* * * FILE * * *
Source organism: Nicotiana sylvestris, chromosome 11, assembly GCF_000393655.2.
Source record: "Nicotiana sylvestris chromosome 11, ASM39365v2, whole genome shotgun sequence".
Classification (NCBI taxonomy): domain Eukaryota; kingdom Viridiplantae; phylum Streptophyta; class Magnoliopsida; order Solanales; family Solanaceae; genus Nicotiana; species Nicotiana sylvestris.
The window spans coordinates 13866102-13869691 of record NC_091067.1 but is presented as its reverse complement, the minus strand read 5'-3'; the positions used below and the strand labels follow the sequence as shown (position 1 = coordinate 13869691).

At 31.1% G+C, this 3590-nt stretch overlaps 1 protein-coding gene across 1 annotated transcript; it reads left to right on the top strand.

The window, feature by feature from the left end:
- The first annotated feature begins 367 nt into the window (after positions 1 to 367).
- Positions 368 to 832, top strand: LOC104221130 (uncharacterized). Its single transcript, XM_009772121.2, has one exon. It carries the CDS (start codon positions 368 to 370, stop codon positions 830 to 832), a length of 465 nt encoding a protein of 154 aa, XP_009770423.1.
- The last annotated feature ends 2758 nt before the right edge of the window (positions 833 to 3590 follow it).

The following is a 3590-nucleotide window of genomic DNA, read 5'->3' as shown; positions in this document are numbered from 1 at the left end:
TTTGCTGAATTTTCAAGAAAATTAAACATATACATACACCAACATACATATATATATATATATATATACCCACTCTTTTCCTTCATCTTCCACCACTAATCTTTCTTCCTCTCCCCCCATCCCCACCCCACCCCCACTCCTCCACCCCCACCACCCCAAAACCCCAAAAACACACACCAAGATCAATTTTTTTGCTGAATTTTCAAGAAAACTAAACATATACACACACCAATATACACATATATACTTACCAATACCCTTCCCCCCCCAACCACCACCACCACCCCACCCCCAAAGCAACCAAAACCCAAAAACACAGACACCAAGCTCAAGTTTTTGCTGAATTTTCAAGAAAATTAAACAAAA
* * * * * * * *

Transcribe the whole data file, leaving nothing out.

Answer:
Source organism: Nicotiana sylvestris, chromosome 11, assembly GCF_000393655.2.
Source record: "Nicotiana sylvestris chromosome 11, ASM39365v2, whole genome shotgun sequence".
Classification (NCBI taxonomy): domain Eukaryota; kingdom Viridiplantae; phylum Streptophyta; class Magnoliopsida; order Solanales; family Solanaceae; genus Nicotiana; species Nicotiana sylvestris.
The window spans coordinates 13866102-13869691 of record NC_091067.1 but is presented as its reverse complement, the minus strand read 5'-3'; the positions used below and the strand labels follow the sequence as shown (position 1 = coordinate 13869691).

At 31.1% G+C, this 3590-nt stretch overlaps 1 protein-coding gene across 1 annotated transcript; it reads left to right on the top strand.

The window, feature by feature from the left end:
- The first annotated feature begins 367 nt into the window (after positions 1 to 367).
- Positions 368 to 832, top strand: LOC104221130 (uncharacterized). Its single transcript, XM_009772121.2, has one exon. It carries the CDS (start codon positions 368 to 370, stop codon positions 830 to 832), a length of 465 nt encoding a protein of 154 aa, XP_009770423.1.
- The last annotated feature ends 2758 nt before the right edge of the window (positions 833 to 3590 follow it).

The following is a 3590-nucleotide window of genomic DNA, read 5'->3' as shown; positions in this document are numbered from 1 at the left end:
TTTGCTGAATTTTCAAGAAAATTAAACATATACATACACCAACATACATATATATATATATATATATACCCACTCTTTTCCTTCATCTTCCACCACTAATCTTTCTTCCTCTCCCCCCATCCCCACCCCACCCCCACTCCTCCACCCCCACCACCCCAAAACCCCAAAAACACACACCAAGATCAATTTTTTTGCTGAATTTTCAAGAAAACTAAACATATACACACACCAATATACACATATATACTTACCAATACCCTTCCCCCCCCAACCACCACCACCACCCCACCCCCAAAGCAACCAAAACCCAAAAACACAGACACCAAGCTCAAGTTTTTGCTGAATTTTCAAGAAAATTAAACAAAA